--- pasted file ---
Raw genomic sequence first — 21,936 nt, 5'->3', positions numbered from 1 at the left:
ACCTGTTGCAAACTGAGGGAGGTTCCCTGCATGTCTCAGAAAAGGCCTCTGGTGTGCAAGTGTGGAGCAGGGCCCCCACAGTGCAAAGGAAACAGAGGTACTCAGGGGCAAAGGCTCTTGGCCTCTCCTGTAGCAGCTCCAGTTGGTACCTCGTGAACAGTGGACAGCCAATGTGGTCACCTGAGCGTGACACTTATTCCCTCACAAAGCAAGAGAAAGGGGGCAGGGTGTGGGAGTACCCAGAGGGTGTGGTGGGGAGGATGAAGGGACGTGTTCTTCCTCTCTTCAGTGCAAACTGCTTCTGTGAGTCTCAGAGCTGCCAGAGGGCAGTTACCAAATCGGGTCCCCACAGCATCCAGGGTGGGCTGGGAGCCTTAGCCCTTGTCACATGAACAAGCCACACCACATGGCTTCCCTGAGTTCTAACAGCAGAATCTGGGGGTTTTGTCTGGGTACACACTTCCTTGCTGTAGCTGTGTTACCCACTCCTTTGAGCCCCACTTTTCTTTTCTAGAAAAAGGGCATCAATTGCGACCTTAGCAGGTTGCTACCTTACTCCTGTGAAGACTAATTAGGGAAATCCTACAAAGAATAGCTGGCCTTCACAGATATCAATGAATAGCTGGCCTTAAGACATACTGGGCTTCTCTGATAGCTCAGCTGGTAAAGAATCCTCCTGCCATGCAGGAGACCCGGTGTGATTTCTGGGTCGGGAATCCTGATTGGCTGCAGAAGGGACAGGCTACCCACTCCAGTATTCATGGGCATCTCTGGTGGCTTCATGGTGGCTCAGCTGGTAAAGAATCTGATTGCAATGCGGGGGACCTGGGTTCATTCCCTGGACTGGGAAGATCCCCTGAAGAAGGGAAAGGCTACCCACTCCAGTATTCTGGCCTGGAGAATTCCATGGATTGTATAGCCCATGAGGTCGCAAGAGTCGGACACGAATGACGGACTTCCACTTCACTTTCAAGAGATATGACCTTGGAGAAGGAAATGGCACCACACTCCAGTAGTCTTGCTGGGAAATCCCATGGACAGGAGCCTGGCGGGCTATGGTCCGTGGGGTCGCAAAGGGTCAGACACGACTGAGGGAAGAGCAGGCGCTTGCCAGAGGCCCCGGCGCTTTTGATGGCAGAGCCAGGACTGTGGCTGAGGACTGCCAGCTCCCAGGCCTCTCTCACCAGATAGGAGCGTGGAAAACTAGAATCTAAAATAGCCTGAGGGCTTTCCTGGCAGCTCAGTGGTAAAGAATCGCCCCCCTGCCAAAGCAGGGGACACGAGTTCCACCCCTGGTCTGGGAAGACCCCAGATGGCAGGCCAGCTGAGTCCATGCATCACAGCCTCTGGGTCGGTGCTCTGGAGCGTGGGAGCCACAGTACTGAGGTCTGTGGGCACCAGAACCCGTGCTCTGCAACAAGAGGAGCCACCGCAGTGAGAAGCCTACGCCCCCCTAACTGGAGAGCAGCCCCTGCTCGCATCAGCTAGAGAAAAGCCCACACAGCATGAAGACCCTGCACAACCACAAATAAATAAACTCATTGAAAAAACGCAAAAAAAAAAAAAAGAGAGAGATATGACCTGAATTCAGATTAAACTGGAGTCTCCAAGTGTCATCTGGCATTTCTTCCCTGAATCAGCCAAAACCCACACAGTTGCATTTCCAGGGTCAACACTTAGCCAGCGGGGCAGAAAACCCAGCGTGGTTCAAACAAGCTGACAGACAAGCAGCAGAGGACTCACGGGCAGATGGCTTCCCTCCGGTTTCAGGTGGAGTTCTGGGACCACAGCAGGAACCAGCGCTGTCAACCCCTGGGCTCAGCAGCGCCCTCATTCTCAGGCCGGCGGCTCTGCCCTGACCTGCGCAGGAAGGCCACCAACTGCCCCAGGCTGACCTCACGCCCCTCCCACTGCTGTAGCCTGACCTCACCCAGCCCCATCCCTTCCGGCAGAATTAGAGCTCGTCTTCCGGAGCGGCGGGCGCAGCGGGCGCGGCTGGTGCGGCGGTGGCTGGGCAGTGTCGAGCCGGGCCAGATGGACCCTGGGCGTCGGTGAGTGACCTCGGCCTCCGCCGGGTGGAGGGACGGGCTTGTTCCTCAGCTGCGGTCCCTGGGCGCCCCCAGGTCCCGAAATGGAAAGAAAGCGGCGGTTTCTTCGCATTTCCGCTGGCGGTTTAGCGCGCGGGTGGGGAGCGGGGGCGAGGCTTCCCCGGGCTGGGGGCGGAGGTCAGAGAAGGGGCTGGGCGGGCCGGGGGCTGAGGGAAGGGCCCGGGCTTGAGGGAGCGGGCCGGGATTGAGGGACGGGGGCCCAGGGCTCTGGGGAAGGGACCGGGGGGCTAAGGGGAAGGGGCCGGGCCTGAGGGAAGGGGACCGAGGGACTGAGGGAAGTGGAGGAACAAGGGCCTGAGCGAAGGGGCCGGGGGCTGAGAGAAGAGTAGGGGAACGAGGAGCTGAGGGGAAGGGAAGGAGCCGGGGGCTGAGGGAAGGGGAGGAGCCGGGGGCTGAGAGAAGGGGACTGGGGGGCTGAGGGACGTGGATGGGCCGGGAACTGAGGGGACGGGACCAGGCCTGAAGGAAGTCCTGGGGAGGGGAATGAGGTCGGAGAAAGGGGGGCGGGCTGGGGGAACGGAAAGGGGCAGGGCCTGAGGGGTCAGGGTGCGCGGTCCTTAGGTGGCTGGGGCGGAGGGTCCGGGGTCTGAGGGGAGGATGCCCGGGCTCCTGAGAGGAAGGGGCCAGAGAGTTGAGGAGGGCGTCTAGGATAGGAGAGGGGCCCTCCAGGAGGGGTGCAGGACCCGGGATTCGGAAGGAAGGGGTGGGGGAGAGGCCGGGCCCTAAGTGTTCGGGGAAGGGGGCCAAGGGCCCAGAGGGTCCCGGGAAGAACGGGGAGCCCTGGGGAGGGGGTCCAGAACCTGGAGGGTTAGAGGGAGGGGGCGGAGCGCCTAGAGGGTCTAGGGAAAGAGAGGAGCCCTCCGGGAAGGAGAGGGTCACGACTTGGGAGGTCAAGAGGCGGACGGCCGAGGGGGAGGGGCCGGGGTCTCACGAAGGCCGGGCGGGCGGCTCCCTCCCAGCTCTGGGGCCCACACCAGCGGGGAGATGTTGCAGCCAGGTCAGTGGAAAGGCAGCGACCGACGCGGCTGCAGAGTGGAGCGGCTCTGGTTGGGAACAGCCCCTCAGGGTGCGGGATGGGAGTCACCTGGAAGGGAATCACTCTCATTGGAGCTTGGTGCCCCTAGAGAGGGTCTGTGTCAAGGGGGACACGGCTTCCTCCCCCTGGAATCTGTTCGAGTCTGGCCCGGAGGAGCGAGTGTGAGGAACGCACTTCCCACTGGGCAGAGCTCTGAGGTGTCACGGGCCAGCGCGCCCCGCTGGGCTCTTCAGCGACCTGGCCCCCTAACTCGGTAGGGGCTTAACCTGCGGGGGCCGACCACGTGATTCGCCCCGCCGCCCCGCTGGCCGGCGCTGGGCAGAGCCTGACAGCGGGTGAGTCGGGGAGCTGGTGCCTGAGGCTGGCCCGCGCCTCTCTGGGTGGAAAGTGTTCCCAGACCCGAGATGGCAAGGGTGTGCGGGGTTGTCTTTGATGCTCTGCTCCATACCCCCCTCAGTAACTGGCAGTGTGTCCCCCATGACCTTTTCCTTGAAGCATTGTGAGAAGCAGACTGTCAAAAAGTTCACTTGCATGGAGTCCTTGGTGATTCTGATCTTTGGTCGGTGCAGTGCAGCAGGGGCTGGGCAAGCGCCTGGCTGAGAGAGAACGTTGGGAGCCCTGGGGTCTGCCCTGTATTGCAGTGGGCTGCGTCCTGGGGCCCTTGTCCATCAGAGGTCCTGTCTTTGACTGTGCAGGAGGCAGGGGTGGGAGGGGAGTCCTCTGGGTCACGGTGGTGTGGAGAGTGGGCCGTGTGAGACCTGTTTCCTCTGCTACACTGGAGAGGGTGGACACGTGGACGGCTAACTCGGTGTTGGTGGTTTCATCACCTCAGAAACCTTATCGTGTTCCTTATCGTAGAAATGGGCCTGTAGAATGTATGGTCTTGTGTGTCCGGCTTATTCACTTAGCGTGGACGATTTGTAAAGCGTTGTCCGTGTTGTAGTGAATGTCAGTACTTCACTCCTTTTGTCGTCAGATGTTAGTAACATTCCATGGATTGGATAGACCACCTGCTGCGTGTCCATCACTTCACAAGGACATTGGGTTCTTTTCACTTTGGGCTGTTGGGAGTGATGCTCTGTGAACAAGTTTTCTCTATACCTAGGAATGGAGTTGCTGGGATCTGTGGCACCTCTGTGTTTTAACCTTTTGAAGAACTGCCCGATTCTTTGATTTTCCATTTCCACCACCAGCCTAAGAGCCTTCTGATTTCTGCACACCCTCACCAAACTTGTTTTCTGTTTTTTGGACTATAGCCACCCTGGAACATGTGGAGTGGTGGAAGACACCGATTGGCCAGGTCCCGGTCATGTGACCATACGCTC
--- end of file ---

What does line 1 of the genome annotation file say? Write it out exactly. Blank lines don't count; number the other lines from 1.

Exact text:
Raw genomic sequence first — 21,936 nt, 5'->3', positions numbered from 1 at the left: